|Project by james3one||posted 387 days ago||4598 views||44 times favorited||18 comments|
I try to maintain a professional attitude but have to admit to the occasion giggle with this in my workroom.
This started as a way to use a bench top, temporarily. I had a large piece of 8/4 Beech that I had milled up by hand, that was going to be used to make a medieval period workbench. I decided that I wanted to use that slab in my workroom so I would’nt have to go out to the garage to use my main workbench. The idea was supposed to be as simple as possible and would allow me to use this bench top on another piece. I designed a small bench, based on the framing I use for all of my other worktables(which I saw on Finewoodworking.com). The ideas just grew from there…
Contrary to my usual engineering method, this design became more and more complex. From a simple flat top, to a large face for hold fasts, to a large simple vise with runners held with bar clamps, to a complete bench with a two-screw vise(thanks to Roy and Chris on the Woodwright’s Shop), including raised framing to act as planing stop. Oddly enough, each of the simpler versions still remained a viable option, giving me lots of ways to use this thing.
The top and vise are 8/4 Beech and the face is 8/4 Maple. Those pieces are very easy to remove(1st pic below) and make the bench very portable. The framing is out of Douglas Fir 2×4s planed down in both directions to sharpen up and square the faces and reduce weight. The whole thing is held together with 2-1/2” Deckmate Screws. I’ll add glue to the legs when I’m sure the design works.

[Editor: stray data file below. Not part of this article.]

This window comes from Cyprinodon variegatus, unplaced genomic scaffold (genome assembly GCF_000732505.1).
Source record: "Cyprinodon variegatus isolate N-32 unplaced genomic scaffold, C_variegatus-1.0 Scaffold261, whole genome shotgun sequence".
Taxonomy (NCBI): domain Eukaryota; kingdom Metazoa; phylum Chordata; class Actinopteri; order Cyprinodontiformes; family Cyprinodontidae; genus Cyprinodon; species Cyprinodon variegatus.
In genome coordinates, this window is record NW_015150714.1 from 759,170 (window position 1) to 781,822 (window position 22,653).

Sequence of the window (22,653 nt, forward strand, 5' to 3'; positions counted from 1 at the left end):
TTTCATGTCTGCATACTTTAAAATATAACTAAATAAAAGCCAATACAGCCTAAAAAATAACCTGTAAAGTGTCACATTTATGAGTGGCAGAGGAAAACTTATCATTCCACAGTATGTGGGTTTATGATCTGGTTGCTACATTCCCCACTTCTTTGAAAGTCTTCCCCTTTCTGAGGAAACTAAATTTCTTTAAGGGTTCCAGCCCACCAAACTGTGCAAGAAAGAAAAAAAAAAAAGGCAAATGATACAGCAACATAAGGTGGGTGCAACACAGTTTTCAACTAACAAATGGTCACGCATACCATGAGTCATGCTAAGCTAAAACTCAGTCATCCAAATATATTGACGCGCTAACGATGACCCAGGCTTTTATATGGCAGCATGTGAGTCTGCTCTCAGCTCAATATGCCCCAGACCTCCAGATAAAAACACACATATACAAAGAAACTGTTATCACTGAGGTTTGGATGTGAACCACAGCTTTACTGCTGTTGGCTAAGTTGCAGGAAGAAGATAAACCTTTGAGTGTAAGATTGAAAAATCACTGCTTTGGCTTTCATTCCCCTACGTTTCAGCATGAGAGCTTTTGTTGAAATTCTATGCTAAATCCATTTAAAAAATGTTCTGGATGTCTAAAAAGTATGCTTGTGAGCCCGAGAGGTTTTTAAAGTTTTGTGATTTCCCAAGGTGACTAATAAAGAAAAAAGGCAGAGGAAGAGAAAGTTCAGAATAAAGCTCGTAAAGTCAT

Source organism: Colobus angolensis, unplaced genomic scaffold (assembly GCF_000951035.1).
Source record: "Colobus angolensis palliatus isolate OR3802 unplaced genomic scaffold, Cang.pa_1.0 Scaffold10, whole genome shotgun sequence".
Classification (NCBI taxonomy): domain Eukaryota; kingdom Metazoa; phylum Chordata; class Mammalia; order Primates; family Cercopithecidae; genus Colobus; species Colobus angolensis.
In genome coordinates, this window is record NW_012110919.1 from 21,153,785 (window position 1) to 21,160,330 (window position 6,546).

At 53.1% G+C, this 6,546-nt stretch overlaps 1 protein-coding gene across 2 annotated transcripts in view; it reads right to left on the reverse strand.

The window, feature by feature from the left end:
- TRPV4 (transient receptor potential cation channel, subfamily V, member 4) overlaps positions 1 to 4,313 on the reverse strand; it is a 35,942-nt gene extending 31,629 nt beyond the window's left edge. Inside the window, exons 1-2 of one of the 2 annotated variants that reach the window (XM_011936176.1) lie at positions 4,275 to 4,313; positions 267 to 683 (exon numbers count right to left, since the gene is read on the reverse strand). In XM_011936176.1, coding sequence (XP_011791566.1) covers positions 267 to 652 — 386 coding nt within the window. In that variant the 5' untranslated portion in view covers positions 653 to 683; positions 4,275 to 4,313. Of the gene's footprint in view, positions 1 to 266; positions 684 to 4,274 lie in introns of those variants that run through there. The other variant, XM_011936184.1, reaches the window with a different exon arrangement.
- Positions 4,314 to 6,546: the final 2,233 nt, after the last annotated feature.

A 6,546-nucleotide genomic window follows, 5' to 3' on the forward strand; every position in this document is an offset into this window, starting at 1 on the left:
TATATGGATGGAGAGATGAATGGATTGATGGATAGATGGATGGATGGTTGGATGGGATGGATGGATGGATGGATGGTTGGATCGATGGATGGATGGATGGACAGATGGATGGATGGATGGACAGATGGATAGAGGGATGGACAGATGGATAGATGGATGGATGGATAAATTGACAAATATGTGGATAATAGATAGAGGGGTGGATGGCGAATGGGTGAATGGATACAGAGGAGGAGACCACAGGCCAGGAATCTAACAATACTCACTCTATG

46-5/8” long, 12-1/8” wide(20-3/4” at base), Top is at 34” above the floor and the legs are canted out at 15 degrees(from Roy Underhills French workbench). I used 1-1/2” dowel stock for the vise screws and 1-1/4” dowel stock for the vise runners. I made a total of 5 screws to get 2 that worked(Hint: cut off the first inch or two of the dowel before cutting the threads, its likely to be too dry). Also spent a little time just to fit the vise so it would move with relative ease. i used scrap poplar for the screw handles. I damaged one of the handles and left it that way to remind myself of how not to use the sliding compound miter saw.
CHANGES: I’ve added several holes, 3/4” each for bench dogs(made from 3/4” maple dowels), and for my holdfasts. The last few pics show them being used. A small triangle of wood helps hold small parts and larger parts with canted ends. Still need to add leather to the interior face of the vise.
-- James, Tulsa OK,